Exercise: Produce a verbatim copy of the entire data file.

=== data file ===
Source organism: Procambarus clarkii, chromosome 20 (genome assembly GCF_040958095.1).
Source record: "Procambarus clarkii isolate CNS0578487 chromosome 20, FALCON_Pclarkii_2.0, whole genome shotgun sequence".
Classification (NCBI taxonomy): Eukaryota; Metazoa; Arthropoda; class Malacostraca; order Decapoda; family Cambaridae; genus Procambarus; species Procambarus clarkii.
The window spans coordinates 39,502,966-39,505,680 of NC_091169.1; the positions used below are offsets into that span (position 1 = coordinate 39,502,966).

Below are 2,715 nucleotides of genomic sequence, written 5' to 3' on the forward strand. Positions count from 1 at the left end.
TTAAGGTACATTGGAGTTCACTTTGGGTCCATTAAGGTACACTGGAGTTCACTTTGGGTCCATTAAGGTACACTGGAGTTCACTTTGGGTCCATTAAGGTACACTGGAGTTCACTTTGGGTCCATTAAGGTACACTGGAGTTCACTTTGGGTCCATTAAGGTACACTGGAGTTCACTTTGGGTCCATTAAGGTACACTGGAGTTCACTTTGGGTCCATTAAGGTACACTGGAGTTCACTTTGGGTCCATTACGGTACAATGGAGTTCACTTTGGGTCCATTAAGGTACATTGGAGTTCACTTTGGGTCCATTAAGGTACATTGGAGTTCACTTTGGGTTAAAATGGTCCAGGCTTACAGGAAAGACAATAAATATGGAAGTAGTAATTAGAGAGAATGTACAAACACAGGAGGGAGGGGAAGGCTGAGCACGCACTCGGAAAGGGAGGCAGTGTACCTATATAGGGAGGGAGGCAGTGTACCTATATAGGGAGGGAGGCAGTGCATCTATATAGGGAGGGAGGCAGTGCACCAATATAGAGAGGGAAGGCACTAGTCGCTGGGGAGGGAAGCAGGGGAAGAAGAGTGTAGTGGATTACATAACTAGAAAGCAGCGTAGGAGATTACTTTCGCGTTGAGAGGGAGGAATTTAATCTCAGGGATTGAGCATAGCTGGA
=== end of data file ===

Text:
Source organism: Procambarus clarkii, chromosome 20 (genome assembly GCF_040958095.1).
Source record: "Procambarus clarkii isolate CNS0578487 chromosome 20, FALCON_Pclarkii_2.0, whole genome shotgun sequence".
Classification (NCBI taxonomy): Eukaryota; Metazoa; Arthropoda; class Malacostraca; order Decapoda; family Cambaridae; genus Procambarus; species Procambarus clarkii.
The window spans coordinates 39,502,966-39,505,680 of NC_091169.1; the positions used below are offsets into that span (position 1 = coordinate 39,502,966).

Below are 2,715 nucleotides of genomic sequence, written 5' to 3' on the forward strand. Positions count from 1 at the left end.
TTAAGGTACATTGGAGTTCACTTTGGGTCCATTAAGGTACACTGGAGTTCACTTTGGGTCCATTAAGGTACACTGGAGTTCACTTTGGGTCCATTAAGGTACACTGGAGTTCACTTTGGGTCCATTAAGGTACACTGGAGTTCACTTTGGGTCCATTAAGGTACACTGGAGTTCACTTTGGGTCCATTAAGGTACACTGGAGTTCACTTTGGGTCCATTAAGGTACACTGGAGTTCACTTTGGGTCCATTACGGTACAATGGAGTTCACTTTGGGTCCATTAAGGTACATTGGAGTTCACTTTGGGTCCATTAAGGTACATTGGAGTTCACTTTGGGTTAAAATGGTCCAGGCTTACAGGAAAGACAATAAATATGGAAGTAGTAATTAGAGAGAATGTACAAACACAGGAGGGAGGGGAAGGCTGAGCACGCACTCGGAAAGGGAGGCAGTGTACCTATATAGGGAGGGAGGCAGTGTACCTATATAGGGAGGGAGGCAGTGCATCTATATAGGGAGGGAGGCAGTGCACCAATATAGAGAGGGAAGGCACTAGTCGCTGGGGAGGGAAGCAGGGGAAGAAGAGTGTAGTGGATTACATAACTAGAAAGCAGCGTAGGAGATTACTTTCGCGTTGAGAGGGAGGAATTTAATCTCAGGGATTGAGCATAGCTGGA